I processed both files in Adobe Camera RAW 7.4 using identical settings: Sharpening at 70 / 0.5 / 36 / 10, Luminance and Colour Noise Reduction both set to zero, and the Process to 2012 with the Adobe Standard profile. To reduce white balance differences I also set the white balance to for both files to 5100k. These settings were chosen to reveal the differences in sensor quality and isolate them from in-camera processing. The high degree of sharpening with a small radius enhances the finest details without causing undesirable artefacts, while the zero noise reduction unveils what’s really going on behind the scenes.

The interesting thing about these X100S crops is that the granular quality that was evident in the JPEGs is a lot more obvious. This isn’t noise, it’s the image pixel data itself, as with the JPEGs it’s most obvious in areas with text but in these highly sharpened raw files you can see it almost everywhere. You wouldn’t ordinarily apply such a high degree of sharpening to RAW files, but the purpose of this approach, as I’ve said, is to reveal and compare aspects of sensor quality in isolation from in-camera processing.

This bittiness isn’t evident in my earlier test results from the X-Pro 1 and X-E1, so the question is what’s changed? Well, it isn’t the X100S sensor, or at least that’s not the main reason. In early 2013, Adobe released the Camera RAW 7.4 update with ‘improved handling’ of RAW files from X-Series models and this granularity is largely a result of that change. I’ve gone back to the X-E1 files I processed with ACR 7.3 and re-processed them with the same settings in 7.4 and the newer processing is sharper and results in this speckled, dither-like result. So, you’ll get similar results with these settings for other X-series models including the X-Pro 1 and X-E1. What this means in practice is that with settings in the ‘normal’ range, you’ll get sharper results from ACR 7.4 with better definition, but you’ll have to be more careful not to overdo it, than if you’re still using ACR 7.3.

Compared with the crops from the Nikon COOLPIX A, even at these enhanced sharpening and no noise reduction settings, the COOLPIX A detail is a lot smoother and more natural looking. But it would be a mistake to interpret this as a better result for the COOLPIX A, it’s simply that the X-Trans sensors require a different approach. Having said that, it would be fair to say that, at the base sensitivity settings at least, you can clearly get away with a lot more sharpening on the COOLPIX A and still produce natural looking results with a high level of detail and crisp edges.

Now see how these models compare at higher sensitivities in my Fujifilm X100S Noise results.

 

Fujifilm X100S
 
Nikon COOLPIX A
f5.6, 200 ISO
f5.6, 100 ISO
f5.6, 200 ISO
f5.6, 100 ISO
f5.6, 200 ISO
f5.6, 100 ISO
f5.6, 200 ISO
f5.6, 100 ISO


Fujifilm X100S
results : Quality / RAW quality / Noise / RAW Noise

Fujifilm X100S vs Nikon COOLPIX A Noise RAW

 
 
  Fujifilm X100S results
1 Fujifilm X100S Quality JPEG
2 Fujifilm X100S Quality RAW
3 Fujifilm X100S Noise JPEG
4 Fujifilm X100S Noise RAW
5 Fujifilm X100S Sample images

To compare RAW noise levels under real-life conditions, I shot this scene with the Fujifilm X100S and the Nikon COOLPIX A, within a few moments of each other using their RAW modes and at each of their ISO sensitivity settings.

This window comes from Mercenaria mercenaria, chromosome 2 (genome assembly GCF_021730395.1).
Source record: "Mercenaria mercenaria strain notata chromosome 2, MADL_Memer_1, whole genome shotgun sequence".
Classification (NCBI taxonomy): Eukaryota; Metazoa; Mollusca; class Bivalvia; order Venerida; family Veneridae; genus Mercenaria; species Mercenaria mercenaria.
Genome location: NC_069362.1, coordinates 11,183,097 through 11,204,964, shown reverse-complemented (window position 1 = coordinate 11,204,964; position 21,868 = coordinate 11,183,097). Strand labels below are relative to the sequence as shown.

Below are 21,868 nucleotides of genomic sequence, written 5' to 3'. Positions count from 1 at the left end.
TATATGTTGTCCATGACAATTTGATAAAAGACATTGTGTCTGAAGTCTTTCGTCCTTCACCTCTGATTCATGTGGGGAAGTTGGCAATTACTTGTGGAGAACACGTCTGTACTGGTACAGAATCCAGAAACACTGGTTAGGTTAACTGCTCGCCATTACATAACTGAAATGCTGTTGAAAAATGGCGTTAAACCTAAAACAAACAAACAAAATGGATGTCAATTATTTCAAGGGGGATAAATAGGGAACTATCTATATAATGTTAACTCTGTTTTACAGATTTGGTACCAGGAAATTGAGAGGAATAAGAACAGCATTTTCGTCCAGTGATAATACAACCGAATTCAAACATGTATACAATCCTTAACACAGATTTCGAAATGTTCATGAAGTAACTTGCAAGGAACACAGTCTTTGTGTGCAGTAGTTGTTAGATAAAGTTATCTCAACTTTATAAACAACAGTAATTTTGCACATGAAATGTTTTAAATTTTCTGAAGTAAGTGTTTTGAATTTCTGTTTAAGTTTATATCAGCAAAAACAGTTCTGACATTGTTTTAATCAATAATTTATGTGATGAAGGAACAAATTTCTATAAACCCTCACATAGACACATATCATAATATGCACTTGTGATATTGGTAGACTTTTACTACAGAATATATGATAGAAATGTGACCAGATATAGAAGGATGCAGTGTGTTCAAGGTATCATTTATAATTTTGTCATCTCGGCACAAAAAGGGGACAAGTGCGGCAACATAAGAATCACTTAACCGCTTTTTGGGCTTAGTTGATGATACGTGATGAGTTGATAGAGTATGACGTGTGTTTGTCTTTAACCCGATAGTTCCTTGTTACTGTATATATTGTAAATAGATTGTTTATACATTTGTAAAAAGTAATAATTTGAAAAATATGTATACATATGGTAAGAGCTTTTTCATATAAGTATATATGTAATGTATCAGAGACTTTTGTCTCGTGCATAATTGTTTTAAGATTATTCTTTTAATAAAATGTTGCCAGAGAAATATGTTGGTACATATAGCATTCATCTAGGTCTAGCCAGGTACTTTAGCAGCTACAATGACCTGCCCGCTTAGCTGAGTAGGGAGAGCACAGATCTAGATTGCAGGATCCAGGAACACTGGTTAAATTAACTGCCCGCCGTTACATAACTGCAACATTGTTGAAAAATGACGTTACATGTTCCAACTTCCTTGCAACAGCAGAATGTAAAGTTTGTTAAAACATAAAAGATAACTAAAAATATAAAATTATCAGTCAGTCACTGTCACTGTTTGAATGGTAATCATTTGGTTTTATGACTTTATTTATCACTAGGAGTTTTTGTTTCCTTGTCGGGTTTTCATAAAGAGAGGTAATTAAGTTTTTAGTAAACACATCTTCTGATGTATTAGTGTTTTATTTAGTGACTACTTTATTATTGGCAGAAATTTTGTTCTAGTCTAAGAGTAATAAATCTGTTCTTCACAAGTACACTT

Because the cameras have different fixed focal length lenses, I changed positions between shots, moving closer to the subject with the 28mm equivalent COOLPIX A to achieve the same framing and similar sized detail to the 35mm equivalent X100S.

For this test the X100S was set to Aperture priority mode; all camera settings were left on the defaults.

The image above was taken with the Fujifilm X100S. From earlier outdoor testing I’d discovered that the lenses on both cameras produced optimal results at f5.6 so both were set to f5.6 in Aperture priority mode. The X100S has a sensitivity range of 200-6400 ISO which is expandable for JPEG shooting down to 100 ISO at the bottom of the range and up to 25600 ISO at the top. So the Base ISO setting and the important crop for comparison purposes in the table below is the 200 ISO one. At this setting the X100S metered an exposure of 0.6 seconds. The COOLPIX A at its base 100 ISO setting metered 1 second.

I processed both sets of files in Adobe Camera RAW 7.4 using identical settings: Sharpening at 70 / 0.5 / 36 / 10, Luminance and Colour Noise Reduction both set to zero, and the Process to 2012 with the Adobe Standard profile.These settings were chosen to reveal the differences in sensor quality and isolate them from in-camera processing. The high degree of sharpening with a small radius enhances the finest details without causing undesirable artefacts, while the zero noise reduction unveils what’s really going on behind the scenes – as such the visible noise levels at higher ISOs will be much greater than you’re used to seeing in many of my comparisons, but again it’s an approach that’s designed to show the actual detail that’s being recorded before you start work on processing and cleaning it up if desired.

These RAW noise results backup what we saw with the JPEGs on the previous page. At the lower ISO sensitivities there’s not much between the Fujifilm X100S and the Nikon COOLPIX A. Both sensors produce crisp, clean images with very little if any visible evidence of noise. If you look closely, you can see a marginal difference at 400 ISO with a slight degree of texture appearing in the the COOLPIX A crop, a margin which has grown significantly by 1600 ISO and continues to do so right the way up to the X100S maximum unextended 6400 ISO limit.

The low noise signature of the X100S’s X-Trans sensor really is remarkable, particularly the very low levels of colour noise. I had to go back and double-check my Camera RAW settings to make sure I’d set colour noise reduction to zero when I first saw these results.